Italy – The Introduction

For quite some time, maybe 20 years (??), Italy was on the top of my list. Somehow a trip just didn’t get planned. I really wanted to do a

photography tour where photography was the focus (no pun intended) of the trip. I still would love to do that sometime but I’m glad I did the touristy thing first.

Several years ago we had started making plans for a trip with the nieces that fell through so I decided to invite them along on this trip. Unfortunately, the time I had wanted to go (not in the summer) didn’t work for 2 of them because of school commitments. Everywhere I read on travel to Italy, the sentiment is: don’t go in June – August because: 1. It’s hot & 2. It’s crowded.

We have enough hot in Georgia in the summer. Weatherwise, October seemed like a good time to go. Cooler weather, hopefully not too cold in the northern parts and maybe a few less tourists in the really touristy places. Our October weather there was nearly perfect. It was pretty surreal to see Venice, the Cinque Terre and Rome in the news just a week or 2 after we got back. A large storm had blown into Italy and drastically affected all the places that we had just been!

Everyone wants to go to Italy, it seems, and for good reason. There’s history and beauty to be seen everywhere. Many people are going, hence the crowded aspect of selecting a better time to go. As busy as places like Rome and Venice were, I can’t imagine what they’re like at peak season!

When we do a big trip like this, we like to do some serious research. We setup a Pinterest board to pin helpful tips. If you are interested in going, here are some helpful sites.  I think it’s helpful to know what to expect. By the time we left, I was so tired of reading/watching and ready to actually experience it. For all the research you can do, the real thing is still different that you might have imagined.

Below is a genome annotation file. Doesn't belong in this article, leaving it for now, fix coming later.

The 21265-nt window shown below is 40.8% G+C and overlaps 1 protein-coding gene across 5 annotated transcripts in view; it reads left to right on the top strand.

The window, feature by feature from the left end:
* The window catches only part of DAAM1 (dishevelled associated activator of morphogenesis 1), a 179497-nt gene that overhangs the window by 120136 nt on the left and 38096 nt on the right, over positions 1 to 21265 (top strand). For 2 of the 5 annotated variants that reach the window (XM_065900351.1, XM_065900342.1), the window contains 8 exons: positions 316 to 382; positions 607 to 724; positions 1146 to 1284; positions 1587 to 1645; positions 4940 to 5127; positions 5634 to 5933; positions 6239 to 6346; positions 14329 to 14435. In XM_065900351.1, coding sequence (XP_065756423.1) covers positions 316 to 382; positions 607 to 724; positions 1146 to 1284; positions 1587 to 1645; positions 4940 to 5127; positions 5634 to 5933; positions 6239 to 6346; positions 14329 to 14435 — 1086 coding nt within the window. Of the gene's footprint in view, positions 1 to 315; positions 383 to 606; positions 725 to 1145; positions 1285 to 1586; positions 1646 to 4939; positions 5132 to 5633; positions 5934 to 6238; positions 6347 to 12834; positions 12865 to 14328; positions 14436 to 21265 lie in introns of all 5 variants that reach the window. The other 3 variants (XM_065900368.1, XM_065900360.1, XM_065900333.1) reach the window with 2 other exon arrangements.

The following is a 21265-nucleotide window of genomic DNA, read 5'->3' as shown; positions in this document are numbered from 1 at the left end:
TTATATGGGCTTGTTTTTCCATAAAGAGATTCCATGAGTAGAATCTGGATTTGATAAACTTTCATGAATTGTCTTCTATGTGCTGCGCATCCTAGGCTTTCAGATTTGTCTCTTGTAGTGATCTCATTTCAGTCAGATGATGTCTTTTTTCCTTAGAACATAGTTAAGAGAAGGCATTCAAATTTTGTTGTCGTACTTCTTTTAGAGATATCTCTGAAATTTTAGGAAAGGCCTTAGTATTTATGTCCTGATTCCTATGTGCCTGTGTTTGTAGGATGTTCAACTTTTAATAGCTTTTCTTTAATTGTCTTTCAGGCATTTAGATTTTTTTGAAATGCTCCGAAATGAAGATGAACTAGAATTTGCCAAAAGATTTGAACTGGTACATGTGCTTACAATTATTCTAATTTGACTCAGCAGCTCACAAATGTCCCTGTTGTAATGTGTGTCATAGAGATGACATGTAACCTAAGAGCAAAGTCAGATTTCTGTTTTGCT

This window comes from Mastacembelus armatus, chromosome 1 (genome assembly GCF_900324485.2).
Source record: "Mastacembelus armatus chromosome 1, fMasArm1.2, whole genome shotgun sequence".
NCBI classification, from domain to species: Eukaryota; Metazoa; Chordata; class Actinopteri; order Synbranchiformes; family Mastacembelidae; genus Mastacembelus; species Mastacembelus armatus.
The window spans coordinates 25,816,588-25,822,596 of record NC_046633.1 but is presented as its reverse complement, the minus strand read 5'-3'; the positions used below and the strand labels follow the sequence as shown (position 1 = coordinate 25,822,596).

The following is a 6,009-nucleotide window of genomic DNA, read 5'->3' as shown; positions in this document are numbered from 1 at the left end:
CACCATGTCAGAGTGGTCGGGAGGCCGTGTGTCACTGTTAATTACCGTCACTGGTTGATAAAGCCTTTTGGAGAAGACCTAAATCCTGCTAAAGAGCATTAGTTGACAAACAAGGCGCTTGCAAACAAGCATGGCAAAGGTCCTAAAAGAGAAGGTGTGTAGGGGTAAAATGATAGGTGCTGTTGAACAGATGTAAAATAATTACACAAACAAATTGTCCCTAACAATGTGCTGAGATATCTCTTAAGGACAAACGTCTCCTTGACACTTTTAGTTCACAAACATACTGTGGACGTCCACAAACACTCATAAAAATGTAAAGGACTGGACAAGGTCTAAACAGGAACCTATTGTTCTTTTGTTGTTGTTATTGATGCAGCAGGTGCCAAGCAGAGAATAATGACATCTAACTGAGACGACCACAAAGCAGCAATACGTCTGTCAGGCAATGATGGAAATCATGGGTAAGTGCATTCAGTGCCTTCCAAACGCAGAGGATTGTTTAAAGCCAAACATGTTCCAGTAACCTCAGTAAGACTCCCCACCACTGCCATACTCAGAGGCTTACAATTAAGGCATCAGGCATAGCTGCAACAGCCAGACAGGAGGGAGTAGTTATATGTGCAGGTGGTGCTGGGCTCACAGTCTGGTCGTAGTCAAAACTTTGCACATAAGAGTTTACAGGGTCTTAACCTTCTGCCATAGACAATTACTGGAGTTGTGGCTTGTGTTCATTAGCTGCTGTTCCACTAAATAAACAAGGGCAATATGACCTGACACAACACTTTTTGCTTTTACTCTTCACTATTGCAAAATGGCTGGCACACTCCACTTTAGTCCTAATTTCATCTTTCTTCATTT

Our trip – Rome -> Cinque Terre -> Florence/Tuscany -> Venice -> Fie Allo Sciliar -> Tirano -> Florence -> Rome


For one thing, Italy was much more mountainous that I imagined! I knew the Alps cover northern Italy but much of the rest of the country is mountainous as well. There are also very flat farmland areas. At one point, we were driving along, entered one of the many tunnels and when we came out, the land went pancake flat almost immediately.

Google Earth is helpful if you are looking to see what a specific place looks like. Rome2Rio is helpful for calculating travel time/cost/transportation options between any 2 places in the world. You can even purchase tickets through them. Rick Steves Travel Forum may have answers to your travel questions from other travelers, if you are planning a trip to Europe. gives you a good overview of ticket prices, and will send you a notification when prices have changed. We got ours nearly $150 under the average running price. We could have saved another $50 but decided we wanted to fly back Saturday instead of Friday. We didn’t regret that decision.

I plan to break down the various places we visited. Hopefully it won’t be an overwhelming amount of detail. 🙂

7 thoughts on “Italy – The Introduction

  1. Kelly

    Oh I’m so excited about this series! Being able to read yours and Vicki’s at the same time feels rather luxurious! Bring on the pictures and all the happy memories. Also, it should be known to the world that the success of the trip was largely due to the months of research and planning that you did. Grazie, lady! 🙂

  2. Janice Wittmer

    Can’t wait for more! Thanks for the resources! I want to plan a European trip sometime! 🙂 Maybe I should go when photography is the focus. 🙂

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